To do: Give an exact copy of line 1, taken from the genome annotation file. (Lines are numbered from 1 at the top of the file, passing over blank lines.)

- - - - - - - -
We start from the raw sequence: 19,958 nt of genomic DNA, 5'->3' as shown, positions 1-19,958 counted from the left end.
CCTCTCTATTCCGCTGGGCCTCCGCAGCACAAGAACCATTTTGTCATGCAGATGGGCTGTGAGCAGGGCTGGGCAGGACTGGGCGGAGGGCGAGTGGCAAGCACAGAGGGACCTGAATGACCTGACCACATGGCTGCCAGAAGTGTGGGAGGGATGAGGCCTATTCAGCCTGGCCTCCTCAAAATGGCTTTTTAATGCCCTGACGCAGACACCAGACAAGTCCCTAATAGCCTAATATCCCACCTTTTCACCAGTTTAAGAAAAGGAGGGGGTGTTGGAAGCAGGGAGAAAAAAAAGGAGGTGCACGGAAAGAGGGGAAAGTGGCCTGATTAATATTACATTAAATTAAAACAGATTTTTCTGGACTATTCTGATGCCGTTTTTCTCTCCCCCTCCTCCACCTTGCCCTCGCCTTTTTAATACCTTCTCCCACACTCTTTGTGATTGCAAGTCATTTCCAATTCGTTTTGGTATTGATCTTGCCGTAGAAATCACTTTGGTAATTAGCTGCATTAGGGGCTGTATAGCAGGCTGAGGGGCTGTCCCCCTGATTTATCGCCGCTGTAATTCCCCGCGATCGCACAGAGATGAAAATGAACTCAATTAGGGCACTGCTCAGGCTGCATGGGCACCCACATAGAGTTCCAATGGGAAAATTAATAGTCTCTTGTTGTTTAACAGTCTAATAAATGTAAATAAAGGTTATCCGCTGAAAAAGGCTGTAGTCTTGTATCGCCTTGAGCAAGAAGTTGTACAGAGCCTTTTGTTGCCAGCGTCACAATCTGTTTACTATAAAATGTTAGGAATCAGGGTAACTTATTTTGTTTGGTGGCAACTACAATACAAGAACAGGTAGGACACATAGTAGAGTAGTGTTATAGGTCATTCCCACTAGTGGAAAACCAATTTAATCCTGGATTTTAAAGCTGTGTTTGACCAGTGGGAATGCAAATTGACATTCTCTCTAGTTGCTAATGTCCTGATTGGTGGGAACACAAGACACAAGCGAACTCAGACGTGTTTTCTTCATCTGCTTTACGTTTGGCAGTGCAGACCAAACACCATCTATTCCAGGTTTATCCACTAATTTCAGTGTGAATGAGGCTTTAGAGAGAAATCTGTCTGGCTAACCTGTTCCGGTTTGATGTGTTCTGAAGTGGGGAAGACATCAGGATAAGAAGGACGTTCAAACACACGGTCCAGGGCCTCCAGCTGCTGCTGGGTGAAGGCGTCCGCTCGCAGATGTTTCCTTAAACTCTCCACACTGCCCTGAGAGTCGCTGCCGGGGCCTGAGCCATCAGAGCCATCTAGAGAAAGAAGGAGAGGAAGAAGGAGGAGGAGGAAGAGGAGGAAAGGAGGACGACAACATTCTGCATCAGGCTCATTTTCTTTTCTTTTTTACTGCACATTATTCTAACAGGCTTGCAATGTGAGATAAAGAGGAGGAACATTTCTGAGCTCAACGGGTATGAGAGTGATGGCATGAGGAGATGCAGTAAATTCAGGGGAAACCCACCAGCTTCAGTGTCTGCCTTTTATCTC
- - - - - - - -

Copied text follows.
We start from the raw sequence: 19,958 nt of genomic DNA, 5'->3' as shown, positions 1-19,958 counted from the left end.